In the News

Below are links to Southwest news and other reports on community college trends, Tennessee Board of Regents and more.

To view a comprehensive list of Southwest’s media coverage, visit the Southwest website at:

MAY 24

A Year Later, Institutions Reflect on Systemic Changes Following the Murder of George Floyd
(Diverse Issue in Higher Education) Following the death of George Floyd last May, administrators at colleges and universities scrambled to issued statements condemning the murder and vowing that they would use the incident as a moment to address systemic racism on their own campuses.

AAPI Heritage Month: Dispelling stereotypes and supporting students
(CC Daily) May is Asian American and Pacific Islander (AAPI) Heritage Month. Thirty-eight percent of all AAPI undergraduates in the U.S. attend community college, according to the American Association of Community Colleges (AACC).

Meeting Local Workforce Demands With Blended Learning: A Case Study (Training Industry) Diesel by Distance is a workforce development program that Wallace State delivers in partnership with virtual reality (VR) training provider TRANSFR, the Alabama Trucking Association and multiple nonprofits. It’s an effort to ease these barriers and help people move into better-paying jobs while meeting the local demand for skilled diesel technicians and mechanics.

High-touch practices keep students enrolled
(CC Daily) Northeastern Technical College serves three counties in South Carolina with rural areas where internet access is either not available or too expensive. When the pandemic hit in spring 2020 and the campus’ buildings closed and classes moved online, the college connected with students through email and social media and made sure resources were available online.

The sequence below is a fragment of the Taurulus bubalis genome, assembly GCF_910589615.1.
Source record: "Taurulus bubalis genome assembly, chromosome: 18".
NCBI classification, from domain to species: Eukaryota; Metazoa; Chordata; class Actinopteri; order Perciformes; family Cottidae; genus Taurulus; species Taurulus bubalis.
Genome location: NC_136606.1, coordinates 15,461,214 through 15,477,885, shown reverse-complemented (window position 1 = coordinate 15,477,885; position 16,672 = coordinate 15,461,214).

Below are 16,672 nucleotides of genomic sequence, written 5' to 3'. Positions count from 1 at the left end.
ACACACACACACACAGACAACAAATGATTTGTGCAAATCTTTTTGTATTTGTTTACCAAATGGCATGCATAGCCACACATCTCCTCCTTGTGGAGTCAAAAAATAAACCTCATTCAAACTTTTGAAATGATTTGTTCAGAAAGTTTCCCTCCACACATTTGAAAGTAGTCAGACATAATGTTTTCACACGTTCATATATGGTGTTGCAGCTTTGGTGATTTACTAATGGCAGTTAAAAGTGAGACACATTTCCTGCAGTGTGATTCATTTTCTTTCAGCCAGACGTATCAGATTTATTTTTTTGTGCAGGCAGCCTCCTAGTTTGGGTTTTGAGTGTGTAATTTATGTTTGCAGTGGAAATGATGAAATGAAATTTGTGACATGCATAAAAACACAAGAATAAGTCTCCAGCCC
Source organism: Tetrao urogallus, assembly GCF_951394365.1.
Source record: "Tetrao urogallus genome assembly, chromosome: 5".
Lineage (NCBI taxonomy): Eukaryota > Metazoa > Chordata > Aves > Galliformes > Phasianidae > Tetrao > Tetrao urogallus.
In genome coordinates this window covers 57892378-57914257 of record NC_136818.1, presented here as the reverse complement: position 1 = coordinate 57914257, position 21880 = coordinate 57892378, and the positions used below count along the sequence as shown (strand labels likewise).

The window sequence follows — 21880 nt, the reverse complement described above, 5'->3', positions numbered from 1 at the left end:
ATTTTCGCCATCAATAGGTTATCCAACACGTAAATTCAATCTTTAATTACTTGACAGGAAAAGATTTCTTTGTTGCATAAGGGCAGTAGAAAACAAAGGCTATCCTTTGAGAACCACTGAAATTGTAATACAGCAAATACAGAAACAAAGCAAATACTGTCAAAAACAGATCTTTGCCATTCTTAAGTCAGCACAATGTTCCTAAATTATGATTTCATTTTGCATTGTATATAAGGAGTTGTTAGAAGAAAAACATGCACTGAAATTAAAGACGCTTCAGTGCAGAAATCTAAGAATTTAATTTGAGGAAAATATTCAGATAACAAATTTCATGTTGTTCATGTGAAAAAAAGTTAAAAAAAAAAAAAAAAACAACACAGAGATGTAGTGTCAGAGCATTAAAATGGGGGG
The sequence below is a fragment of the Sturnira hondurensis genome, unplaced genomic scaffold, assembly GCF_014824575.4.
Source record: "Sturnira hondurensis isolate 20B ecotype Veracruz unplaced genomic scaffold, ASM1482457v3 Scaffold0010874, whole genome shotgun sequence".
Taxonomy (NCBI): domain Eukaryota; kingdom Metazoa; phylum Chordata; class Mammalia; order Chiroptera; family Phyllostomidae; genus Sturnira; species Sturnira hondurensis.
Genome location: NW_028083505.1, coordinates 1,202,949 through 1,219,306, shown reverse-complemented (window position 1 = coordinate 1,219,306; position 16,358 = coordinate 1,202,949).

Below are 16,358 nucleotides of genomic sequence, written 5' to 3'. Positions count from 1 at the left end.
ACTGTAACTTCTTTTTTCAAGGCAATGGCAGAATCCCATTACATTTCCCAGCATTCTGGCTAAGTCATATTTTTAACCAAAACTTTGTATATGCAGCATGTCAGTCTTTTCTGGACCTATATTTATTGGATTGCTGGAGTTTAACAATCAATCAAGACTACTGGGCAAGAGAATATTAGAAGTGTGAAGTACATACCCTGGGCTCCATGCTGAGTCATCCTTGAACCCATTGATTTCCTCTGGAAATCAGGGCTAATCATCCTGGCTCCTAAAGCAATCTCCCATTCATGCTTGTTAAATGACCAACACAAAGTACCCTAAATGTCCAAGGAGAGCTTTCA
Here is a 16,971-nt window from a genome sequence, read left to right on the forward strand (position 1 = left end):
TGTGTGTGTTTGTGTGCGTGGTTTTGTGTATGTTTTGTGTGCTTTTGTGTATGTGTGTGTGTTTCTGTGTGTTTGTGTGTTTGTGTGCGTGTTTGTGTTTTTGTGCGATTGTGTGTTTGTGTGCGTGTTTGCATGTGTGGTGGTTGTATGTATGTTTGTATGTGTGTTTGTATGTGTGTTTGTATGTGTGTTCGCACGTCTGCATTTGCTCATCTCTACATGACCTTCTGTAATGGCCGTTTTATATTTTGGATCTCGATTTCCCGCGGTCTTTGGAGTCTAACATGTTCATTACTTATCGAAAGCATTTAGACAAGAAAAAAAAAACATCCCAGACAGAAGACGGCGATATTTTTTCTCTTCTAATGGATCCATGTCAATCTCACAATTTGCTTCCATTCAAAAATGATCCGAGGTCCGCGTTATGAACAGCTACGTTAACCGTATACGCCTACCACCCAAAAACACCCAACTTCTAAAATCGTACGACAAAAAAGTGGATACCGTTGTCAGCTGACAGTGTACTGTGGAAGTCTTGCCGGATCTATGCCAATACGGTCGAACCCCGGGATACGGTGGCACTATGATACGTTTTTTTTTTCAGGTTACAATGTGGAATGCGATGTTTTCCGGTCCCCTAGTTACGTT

First-Generation College Graduates Lag Behind Their Peers on Key Economic Outcomes
(Pew Research Center) Even as the cost of college continues to rise, with student debt levels climbing along with it, the long-term financial benefits of a four-year college degree remain indisputable. Adults who have attained at least a bachelor’s degree have better economic outcomes, on average, than adults who have not completed college. They tend to earn more and accumulate more wealth. 

Here’s how Tennessee plans to spend $491 million of federal stimulus funds on education
(Chalkbeat TN) Tennessee’s education department will spend the bulk of its $491 million share of one-time federal funding on new literacy, summer camp, and tutoring initiatives as the state seeks to accelerate student learning after a year of pandemic-related disruptions.

MAY 23

A Philly partnership focused on STEM students, workforce
(AACC Daily) Though community colleges have increased their ability to prepare workers for STEM-related fields through various programs and partnerships, they are still underused and “unidentified” resources to strengthen the country’s STEM workforce, according to the president of the Community College of Philadelphia (CCP).

MAY 19

Hamilton County Schools Receives $2 Million Grant For Innovative High School Models Program
(Chattanoogan) The Tennessee Department of Education announced Hamilton County Schools (HCS) has been awarded a two-million dollar grant as part of the Innovative High School Models program...HCS and Chattanooga State Community College will create a MicroCollege program at three high schools to provide a core set of introductory college courses during high school and offer a supportive environment in which students can earn dual credit toward their high school diploma and introductory college courses.